The determination of hypocenters was tests using observed seismological data. The Japanese seismic network is distributed on Hokkaido with a high density (station spacing of approximately 20 km) (Fig. 1). Data from three cabled ocean bottom seismographs operated by JAMSTEC are also included. Only stations in eastern Hokkaido were applied to reduce the travel time error due to the anomalous seismic velocity structure in central Hokkaido (e.g., Kita et al. 2012).

The Russian stations are deployed on three residential islands: three stations on Kunashir Island and one station each on the islands of Itrup and Sikotan (Fig. 1). No stations are operated to the east of station KUR because the islands are uninhabited. The maximum interstation distance between stations SHO and KUR is approximately 200 km.

Digital continuous waveform data with GPS time stamps are synchronously recorded at both the Japanese and the Russian seismic networks. The JMA routinely reads the P- and S-wave arrival times from integrated waveform data from all Japanese institutions and published bulletins. The SBGS also routinely extracts the P- and S-wave arrival times for the Russian stations. Hokkaido University receives the above arrival time data from the JMA and SBGS and produces a combined arrival time catalog. The JMA and SBGS catalog registered earthquakes with magnitude more than 4.5 in common. These unified P- and S-wave arrival time data were used for the hypocenter determination.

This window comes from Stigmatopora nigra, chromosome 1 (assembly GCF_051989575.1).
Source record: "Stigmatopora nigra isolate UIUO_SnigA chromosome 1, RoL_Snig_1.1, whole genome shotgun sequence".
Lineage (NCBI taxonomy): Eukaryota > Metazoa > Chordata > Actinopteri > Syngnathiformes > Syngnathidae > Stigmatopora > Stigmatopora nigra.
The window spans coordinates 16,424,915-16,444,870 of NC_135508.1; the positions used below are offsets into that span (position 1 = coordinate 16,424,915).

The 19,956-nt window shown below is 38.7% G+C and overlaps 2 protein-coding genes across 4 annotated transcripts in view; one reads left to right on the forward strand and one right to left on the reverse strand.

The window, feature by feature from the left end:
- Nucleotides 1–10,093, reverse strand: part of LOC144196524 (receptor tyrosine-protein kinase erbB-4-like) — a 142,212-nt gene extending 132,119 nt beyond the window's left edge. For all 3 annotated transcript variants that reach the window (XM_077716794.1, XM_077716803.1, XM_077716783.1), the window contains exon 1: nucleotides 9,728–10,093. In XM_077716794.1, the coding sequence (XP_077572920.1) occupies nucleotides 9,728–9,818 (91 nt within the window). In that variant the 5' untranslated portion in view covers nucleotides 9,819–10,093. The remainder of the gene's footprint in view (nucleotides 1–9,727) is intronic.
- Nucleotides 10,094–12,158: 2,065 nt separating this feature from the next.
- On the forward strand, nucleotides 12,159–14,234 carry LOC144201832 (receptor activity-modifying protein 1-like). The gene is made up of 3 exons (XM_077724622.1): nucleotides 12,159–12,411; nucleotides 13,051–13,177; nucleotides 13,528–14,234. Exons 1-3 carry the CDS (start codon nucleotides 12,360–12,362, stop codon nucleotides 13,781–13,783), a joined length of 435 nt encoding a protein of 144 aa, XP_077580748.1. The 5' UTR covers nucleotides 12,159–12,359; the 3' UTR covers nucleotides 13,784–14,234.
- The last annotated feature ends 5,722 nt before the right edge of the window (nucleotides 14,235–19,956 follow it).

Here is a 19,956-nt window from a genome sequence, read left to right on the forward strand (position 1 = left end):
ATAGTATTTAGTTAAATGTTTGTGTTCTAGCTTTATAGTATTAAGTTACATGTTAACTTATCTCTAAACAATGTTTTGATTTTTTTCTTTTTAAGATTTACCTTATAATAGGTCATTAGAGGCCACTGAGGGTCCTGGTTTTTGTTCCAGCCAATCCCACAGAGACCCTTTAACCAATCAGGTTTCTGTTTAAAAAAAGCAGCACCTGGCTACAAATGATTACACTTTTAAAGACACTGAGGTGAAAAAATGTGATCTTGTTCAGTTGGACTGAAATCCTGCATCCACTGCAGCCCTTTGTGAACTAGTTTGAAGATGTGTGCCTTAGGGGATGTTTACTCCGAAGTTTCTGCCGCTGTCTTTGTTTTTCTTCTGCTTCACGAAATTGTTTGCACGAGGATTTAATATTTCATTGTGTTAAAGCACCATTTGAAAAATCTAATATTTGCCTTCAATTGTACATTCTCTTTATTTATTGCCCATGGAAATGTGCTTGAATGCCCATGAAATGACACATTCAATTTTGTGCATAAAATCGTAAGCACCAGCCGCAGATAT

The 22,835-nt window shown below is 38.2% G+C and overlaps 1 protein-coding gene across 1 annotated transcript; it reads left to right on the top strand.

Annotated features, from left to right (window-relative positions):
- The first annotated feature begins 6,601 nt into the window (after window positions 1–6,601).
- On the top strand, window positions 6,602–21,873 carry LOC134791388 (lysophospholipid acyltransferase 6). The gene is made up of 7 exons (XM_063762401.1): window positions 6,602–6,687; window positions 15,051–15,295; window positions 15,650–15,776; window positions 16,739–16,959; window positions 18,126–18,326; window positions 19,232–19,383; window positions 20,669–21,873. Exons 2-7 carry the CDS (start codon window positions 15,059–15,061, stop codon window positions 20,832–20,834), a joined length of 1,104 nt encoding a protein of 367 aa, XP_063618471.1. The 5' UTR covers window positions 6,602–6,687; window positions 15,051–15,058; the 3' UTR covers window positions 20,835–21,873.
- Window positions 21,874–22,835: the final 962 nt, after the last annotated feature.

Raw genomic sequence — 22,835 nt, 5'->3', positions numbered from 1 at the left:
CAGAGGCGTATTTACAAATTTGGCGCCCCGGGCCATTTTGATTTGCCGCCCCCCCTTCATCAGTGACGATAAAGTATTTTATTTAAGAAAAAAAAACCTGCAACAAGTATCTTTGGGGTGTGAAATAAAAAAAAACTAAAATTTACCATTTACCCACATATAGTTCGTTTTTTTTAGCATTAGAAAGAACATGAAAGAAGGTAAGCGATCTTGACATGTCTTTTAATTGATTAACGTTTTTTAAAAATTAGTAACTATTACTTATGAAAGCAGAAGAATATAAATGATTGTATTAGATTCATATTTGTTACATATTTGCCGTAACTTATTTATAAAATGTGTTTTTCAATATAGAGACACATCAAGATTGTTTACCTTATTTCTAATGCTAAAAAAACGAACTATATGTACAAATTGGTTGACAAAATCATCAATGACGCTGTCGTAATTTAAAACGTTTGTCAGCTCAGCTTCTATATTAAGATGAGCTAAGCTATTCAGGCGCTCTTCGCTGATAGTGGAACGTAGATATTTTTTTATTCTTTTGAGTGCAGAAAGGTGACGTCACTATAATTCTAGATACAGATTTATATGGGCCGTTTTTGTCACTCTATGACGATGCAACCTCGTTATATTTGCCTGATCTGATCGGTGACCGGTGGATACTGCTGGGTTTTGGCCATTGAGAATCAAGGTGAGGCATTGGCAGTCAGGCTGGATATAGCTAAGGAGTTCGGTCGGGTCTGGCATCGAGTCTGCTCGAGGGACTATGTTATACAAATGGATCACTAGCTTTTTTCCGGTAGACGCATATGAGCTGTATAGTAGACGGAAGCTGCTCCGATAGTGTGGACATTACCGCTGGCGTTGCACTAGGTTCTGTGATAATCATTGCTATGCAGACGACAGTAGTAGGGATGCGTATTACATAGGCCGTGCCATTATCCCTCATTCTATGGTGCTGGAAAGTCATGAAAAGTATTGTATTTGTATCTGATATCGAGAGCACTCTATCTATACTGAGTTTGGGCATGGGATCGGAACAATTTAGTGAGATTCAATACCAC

Hypocenter determination from the Japan–Russia joint network observation data

The numerical experiments suggested an improvement in the hypocenter accuracy using the joint Japan and Russia network data. Hypocenters were calculated using the observed travel time data. Earthquakes from 2010 September 7 to 2014 January 9 were applied.

The initial hypocenters were estimated using Hirata and Matsu’ura’s (1987) algorithm. The 1-D seismic velocity structure was the same as that in the numerical experiments (shown in Fig. 1). A station correction was calculated for each station using the average residual between the theoretical and observed arrival times of all earthquakes. The final hypocenters were determined by an iterative procedure with the above station corrections. Figure 4a shows a comparison of the hypocenter locations from the joint network and Japan network only. The horizontal and depth migration tendencies agree with the numerical simulation results. A comparison with USGS PDE hypocenters estimated from the global network is also shown in Fig. 4b. Hypocenters projected to perpendicular to the trench axis are also shown in Additional file 1: Fig. S3. These data suggest that the true hypocenters are shallower than those determined using the Japan network only.

Fig. 4
figure 4

Hypocenter locations using observed travel time data. a Hypocenters determined from the Japan–Russia joint network (red circles) and from the Japan network only (end of line). b Comparison of hypocenters from the Japan–Russia joint network data (red circle) and USGS PDE catalog (U.S. Geological Survey, 2017). (end of line)